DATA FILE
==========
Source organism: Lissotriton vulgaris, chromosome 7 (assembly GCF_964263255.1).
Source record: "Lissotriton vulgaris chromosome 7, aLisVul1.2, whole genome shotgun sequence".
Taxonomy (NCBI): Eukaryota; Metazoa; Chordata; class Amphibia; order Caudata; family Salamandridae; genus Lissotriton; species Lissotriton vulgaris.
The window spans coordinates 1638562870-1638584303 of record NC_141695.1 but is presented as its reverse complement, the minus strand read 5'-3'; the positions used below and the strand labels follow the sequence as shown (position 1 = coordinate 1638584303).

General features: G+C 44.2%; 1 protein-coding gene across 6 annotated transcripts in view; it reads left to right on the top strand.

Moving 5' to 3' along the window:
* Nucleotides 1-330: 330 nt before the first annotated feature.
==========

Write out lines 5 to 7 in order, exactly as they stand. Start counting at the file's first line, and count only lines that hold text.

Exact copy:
General features: G+C 44.2%; 1 protein-coding gene across 6 annotated transcripts in view; it reads left to right on the top strand.

Moving 5' to 3' along the window:
* Nucleotides 1-330: 330 nt before the first annotated feature.